Following the Civil War, Germans and Irish continued to arrive in large numbers, but new nationalities also began to appear on American shores as well: Norwegians, Swedes, Danes, Czechs, Hungarians, and Poles. Immigration after the war represented the last great wave of settler immigrants who arrived to look for farms in the Midwest and Great Plains. Thereafter, good land became increasingly difficult to acquire, though agricultural colonization continued in the arid lands of the west and cut-over regions of the Great Lakes.
Beginning in the 1880’s and continuing through the passage of restrictive immigration laws in 1924, the largest wave of immigration in history arrived on North America’s shores. The largest number of arrivals came in the period from 1900 to 1914. Arrivals fell off sharply during World War I. The largest number of immigrants came in 1907, when approximately 1.3 million arrived during that year alone.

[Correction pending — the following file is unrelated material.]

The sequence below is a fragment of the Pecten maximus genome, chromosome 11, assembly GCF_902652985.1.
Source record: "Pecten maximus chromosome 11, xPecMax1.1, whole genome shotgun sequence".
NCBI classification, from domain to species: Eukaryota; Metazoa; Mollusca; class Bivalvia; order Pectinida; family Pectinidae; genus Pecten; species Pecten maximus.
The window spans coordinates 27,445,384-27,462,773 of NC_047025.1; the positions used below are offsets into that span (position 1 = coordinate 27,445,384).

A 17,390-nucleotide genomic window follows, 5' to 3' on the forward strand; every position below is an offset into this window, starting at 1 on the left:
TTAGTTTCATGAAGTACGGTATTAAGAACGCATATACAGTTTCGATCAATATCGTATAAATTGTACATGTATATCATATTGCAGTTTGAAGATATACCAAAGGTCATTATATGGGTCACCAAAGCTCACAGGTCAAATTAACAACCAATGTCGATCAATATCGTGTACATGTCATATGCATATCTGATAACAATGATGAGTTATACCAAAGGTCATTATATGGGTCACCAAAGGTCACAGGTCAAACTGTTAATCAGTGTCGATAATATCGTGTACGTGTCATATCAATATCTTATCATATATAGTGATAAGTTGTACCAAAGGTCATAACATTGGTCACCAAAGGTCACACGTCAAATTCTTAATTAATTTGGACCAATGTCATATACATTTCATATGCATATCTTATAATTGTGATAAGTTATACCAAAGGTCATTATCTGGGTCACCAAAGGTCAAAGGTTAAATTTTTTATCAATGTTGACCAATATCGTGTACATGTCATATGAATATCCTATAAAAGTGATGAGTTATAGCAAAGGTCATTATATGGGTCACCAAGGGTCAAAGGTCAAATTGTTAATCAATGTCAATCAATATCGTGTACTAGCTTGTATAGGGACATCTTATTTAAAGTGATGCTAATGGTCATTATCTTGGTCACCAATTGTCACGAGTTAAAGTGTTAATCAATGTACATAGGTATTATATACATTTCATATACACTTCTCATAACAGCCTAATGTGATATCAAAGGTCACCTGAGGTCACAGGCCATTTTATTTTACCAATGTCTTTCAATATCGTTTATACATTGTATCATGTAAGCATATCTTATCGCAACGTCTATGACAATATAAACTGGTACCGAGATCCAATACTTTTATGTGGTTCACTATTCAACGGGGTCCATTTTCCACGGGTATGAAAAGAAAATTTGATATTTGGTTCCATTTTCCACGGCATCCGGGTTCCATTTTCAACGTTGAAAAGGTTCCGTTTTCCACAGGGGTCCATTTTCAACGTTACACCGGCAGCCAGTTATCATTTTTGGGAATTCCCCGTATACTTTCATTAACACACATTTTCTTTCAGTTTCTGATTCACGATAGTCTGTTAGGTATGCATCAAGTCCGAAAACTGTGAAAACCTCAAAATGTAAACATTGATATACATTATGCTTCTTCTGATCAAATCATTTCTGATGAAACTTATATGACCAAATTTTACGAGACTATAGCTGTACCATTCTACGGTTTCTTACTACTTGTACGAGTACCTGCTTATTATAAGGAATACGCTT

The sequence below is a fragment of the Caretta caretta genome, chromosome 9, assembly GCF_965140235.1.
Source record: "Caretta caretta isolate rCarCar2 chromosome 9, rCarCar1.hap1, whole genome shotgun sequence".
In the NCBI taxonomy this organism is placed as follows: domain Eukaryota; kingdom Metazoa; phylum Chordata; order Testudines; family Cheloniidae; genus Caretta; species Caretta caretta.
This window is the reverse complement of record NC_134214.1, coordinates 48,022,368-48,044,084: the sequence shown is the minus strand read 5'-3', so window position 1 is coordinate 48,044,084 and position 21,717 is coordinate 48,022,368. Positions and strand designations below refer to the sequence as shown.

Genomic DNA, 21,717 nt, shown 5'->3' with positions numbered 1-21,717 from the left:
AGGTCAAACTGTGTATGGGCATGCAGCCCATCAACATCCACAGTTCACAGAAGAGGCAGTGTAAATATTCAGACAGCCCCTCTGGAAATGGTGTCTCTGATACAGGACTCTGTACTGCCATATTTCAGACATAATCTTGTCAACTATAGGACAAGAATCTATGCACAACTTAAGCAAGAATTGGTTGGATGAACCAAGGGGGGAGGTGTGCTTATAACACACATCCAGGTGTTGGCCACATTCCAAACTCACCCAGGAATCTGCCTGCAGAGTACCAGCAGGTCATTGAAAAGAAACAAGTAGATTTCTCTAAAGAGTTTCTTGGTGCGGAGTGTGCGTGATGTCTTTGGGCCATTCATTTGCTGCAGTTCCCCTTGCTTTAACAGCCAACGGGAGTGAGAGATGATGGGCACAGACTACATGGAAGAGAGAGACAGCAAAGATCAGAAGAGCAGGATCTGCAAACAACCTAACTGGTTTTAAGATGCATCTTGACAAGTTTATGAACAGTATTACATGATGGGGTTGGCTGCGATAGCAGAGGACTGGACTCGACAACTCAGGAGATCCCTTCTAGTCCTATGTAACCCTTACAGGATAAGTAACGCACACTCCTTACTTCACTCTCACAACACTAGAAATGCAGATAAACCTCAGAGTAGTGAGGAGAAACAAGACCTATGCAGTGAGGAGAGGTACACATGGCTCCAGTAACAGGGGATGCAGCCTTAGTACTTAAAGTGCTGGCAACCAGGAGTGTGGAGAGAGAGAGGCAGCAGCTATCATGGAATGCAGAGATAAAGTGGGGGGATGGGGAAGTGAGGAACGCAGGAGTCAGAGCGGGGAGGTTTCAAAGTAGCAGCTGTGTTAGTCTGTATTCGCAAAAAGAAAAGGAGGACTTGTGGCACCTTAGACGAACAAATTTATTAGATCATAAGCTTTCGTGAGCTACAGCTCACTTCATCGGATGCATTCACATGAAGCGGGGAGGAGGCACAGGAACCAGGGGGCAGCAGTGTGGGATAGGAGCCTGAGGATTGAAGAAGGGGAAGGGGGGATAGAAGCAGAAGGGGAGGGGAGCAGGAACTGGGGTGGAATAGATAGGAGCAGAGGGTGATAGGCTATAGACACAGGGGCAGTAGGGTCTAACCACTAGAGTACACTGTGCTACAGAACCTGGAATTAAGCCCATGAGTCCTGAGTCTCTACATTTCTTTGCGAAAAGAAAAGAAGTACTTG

Although immigrants continued to arrive from western Europe and Scandinavia, this wave of immigration was dominated by east-central and southern European. Beginning in the eastern marches of the German Empire, “immigration fever” spread eastward into Austria-Hungary, Romania, and the western regions of Russia. Italy also sent massive numbers of immigrants, and while many came from northern Italy, southern Italians and Sicilians dominated Italian arrivals. From east-central Europe, Poles were the largest single group, arriving from the German, Russian, and Austrian empire. Jews were a close second–although many came from Austria-Hungary, Germany, and Romania, Russian Jews formed the largest contingent. A host of smaller groups also came–Hungarians, Lithuanians, Ukrainians, Carpatho-Rusins, Slovaks, Czechs, Romanians, Slovenes, Croatians, Serbs, Macedonians, Bulgarians, and Greeks.